It paints a pretty depressing picture of the UK, when I think his intention was the opposite. Plus, I really liked his book about traveling through continental Europe, so I don’t know what happened here. Also thought the scene where he tells us how fat people eat was insulting, to, well,
Paul E. Morph
Nov 01, 2015 rated it really liked it  ·  review of another edition
I wasn't sure how much I'd get out of reading a book about my home country written by an American... but it turned out to be a joy. I hadn't realised, until I read the book, that Bryson had lived in the UK for many years. It gives him a rather unusual perspective on the place and makes for interesting reading.

It also helps that I enjoyed his sense of humour. It's a little morbid at times; he makes a joke about the Zeebrugge ferry disaster at one point that a lot of people may find to be in bad t
Aug 06, 2017 rated it really liked it
Shelves: 2017
"One thing I have learned over the years is that your impressions of a place are necessarily, and often unshakably, colored by the route you take into it."
- Bill Bryson, Notes from a Small Island


It is really hard not to like Bill Bryson's travel books. Actually, it is hard not to like his dictionaries, travelogues, or explorations of: the Universe, the home, Shakespeare, etc. He is, essentially, our Falstaff. He stumbles from bus to train, from pub to pub, from city to city exploring Britain on
Mr Bryson has an entertaining line of patter, a nice, wry humour and he works very very hard to endear himself with the reader. Look, I'm a regular guy from Iowa who sometimes gets really narked at owners of undisciplined dogs and thinks hedgerows are A Good Thing and cars aren't. But that doesn't quite compensate for the fact that this is basically a catalogue of towns, hotel rooms and meals in restaurants - an amusing catalogue, but a catalogue all the same. Where BB gets right up my nose is w ...more
Easily my favourite Bryson book and one I happily recommend as a light hearted introduction to Britain.

Bryson is the perfect coffee and a doughnut writer. You can read him while concentrating on your coffee and it will pass your time pleasantly, maybe you won't gain anything from this exercise, no wisdom, no insight, no sudden new understanding but he won't cost you anything either (view spoiler)
Ben Babcock
Since I moved to England this fall, I haven’t done too much travelling around the country. I’ve been to London a couple of times, neither of which I did much that could be described as a touristy; the same applies to my trips to Cambridge. I went up to Scotland during the half-term and had a good time there, but I’m looking forward to visiting a few other places around the UK. Until I do, travel writing like Notes from a Small Island will have to serve to whet my appetite.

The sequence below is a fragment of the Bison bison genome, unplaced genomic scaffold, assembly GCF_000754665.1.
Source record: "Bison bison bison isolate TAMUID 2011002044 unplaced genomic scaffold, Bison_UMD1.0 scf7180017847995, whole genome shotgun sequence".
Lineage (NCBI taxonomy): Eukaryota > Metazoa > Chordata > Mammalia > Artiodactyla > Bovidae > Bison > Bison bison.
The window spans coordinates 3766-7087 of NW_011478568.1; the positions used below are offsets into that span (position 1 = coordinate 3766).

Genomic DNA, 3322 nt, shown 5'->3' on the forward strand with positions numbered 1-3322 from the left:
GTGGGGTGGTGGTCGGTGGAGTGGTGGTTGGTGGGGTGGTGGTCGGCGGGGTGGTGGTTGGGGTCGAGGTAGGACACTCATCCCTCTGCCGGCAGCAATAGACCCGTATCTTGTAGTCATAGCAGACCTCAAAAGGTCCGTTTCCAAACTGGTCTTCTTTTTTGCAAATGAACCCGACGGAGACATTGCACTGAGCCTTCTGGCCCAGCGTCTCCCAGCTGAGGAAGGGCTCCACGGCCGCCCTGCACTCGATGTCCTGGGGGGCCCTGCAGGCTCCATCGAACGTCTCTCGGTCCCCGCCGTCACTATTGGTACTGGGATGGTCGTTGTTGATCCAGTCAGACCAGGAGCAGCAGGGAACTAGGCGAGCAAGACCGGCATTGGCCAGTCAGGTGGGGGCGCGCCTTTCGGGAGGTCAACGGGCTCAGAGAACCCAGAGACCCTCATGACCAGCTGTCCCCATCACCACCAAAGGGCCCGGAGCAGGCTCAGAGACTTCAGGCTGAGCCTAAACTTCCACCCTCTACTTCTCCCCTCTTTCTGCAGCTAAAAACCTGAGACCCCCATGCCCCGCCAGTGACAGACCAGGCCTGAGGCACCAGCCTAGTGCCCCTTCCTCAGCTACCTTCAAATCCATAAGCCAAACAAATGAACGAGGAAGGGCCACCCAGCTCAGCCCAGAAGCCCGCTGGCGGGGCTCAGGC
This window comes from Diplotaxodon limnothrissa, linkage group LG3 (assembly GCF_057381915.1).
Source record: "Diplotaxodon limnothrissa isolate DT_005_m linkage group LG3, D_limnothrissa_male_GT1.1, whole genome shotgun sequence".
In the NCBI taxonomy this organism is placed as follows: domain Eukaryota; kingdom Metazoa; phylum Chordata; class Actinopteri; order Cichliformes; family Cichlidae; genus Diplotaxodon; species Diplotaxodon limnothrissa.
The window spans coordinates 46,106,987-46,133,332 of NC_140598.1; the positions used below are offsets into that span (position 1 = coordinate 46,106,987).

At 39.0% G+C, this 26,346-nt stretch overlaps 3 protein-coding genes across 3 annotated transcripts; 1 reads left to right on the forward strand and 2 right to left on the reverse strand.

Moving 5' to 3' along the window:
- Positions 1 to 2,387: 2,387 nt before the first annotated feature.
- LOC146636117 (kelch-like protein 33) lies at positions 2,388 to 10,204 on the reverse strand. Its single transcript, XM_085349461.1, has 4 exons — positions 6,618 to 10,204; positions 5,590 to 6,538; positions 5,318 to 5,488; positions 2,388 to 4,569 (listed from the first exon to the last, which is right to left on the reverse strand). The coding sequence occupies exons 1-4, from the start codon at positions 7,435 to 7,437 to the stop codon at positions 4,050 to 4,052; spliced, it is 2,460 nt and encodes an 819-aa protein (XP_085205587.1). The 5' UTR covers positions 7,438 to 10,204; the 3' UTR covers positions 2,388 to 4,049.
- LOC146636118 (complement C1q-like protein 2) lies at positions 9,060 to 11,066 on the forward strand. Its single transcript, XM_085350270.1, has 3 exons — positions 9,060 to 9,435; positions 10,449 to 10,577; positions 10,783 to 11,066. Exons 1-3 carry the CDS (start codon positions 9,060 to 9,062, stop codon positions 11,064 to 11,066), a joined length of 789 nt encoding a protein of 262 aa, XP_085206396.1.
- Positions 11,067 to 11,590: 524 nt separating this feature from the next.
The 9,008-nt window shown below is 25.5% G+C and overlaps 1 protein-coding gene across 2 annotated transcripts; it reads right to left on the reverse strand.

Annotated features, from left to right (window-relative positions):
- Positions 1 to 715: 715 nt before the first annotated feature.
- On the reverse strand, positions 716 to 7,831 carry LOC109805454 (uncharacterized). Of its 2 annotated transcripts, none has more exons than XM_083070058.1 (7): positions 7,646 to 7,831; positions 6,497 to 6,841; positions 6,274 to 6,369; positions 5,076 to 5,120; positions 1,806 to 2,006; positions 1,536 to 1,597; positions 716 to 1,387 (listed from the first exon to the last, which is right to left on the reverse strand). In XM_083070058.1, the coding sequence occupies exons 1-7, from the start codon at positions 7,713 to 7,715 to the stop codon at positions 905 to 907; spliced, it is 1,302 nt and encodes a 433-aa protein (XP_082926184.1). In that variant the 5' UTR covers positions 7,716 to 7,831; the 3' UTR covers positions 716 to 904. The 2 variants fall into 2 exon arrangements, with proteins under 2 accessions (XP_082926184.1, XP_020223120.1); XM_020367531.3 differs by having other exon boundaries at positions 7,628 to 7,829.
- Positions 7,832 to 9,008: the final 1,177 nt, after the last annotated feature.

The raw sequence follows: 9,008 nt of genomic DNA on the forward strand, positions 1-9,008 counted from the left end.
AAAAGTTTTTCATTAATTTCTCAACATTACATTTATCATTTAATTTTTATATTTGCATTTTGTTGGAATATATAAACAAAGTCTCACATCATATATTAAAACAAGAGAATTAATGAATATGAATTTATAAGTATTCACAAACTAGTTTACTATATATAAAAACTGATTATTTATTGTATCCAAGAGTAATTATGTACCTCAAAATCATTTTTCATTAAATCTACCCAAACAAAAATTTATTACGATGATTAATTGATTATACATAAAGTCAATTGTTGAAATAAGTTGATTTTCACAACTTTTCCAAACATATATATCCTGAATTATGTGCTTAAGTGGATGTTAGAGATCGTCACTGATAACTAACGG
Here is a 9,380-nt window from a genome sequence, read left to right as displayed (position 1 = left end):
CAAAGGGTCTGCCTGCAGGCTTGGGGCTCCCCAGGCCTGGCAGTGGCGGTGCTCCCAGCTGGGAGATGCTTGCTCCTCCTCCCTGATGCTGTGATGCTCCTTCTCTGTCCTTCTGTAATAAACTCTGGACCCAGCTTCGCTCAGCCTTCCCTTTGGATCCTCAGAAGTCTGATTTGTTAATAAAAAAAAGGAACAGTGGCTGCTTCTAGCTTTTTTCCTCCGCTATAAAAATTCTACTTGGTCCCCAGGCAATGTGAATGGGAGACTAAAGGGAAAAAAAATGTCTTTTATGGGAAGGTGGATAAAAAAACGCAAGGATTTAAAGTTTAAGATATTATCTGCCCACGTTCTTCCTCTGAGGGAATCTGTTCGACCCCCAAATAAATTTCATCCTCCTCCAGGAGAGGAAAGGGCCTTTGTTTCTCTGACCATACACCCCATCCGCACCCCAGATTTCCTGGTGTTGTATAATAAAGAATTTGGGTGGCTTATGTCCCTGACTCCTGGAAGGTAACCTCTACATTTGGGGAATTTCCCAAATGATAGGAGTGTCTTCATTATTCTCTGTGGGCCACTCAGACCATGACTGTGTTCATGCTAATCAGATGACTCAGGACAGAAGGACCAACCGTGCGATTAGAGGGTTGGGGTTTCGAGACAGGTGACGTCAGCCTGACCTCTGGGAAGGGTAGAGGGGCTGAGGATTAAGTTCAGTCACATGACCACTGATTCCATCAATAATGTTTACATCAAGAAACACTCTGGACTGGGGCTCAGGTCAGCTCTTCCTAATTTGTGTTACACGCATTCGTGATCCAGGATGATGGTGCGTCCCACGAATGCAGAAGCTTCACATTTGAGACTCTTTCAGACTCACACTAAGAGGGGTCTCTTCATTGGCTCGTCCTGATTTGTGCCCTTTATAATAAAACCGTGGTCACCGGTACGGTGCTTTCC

Bill Bryson is a brilli
Jun 22, 2008 rated it it was ok
I only got about a third of the way through this book. I was giving Bill Bryson one more chance to impress me, but he didn't quite do it.

I would recommend this book for anyone who has lived in England, as many of the references in the book would escape someone who has not spent much time there. However, I was just never pulled in by his narrative.

I felt like Bryson writes with a perennial smirk on his face, laughing at his own cleverness as he pens various turns of the phrase. But a few funny
May 24, 2019 rated it it was amazing
Britain viewed through an American's eyes.
Although both the British and American speak English, their words and cultures are hilariously different.

A quick look at the local magazines at a boarding house
I'd intended to turn in early, but on the way to my room I noticed a door marked RESIDENTS' LOUNGE and put my head in. It was a large parlour, with easy chairs and a settee, all with starched antimacassars; a bookcase with a modest selection of jigsaw puzzles and paperback books; an occasional tab
Jun 20, 2011 rated it really liked it
Quite an entertaining book. Bryson is at his best when presented with oddities and eccentricities he can describe to, what he seems to presume anyway, a foreign audience who will be all agog at such just how different the British are. Its quite amusing to have our foibles pointed out by an American anyway, so this British person at least, enjoyed the book.
Aug 15, 2007 rated it it was amazing
I studied for a summer in Bath, adore Wimbledon, and I am a huge fan of Shakespeare and most of literary canon which can be defined as British Lit, so I think I've always had a special place in my heart for the UK, particularly England.

Also, this was introduction to Bryson and I was enchanted with his witty and slightly snarky prose that teach and amuse simultaneously!

A favorite moment: hiking in a rainstorm and reaching the summit to find a cadre of Brits huddled together eating soggy sandwic
Dec 16, 2012 rated it liked it  ·  review of another edition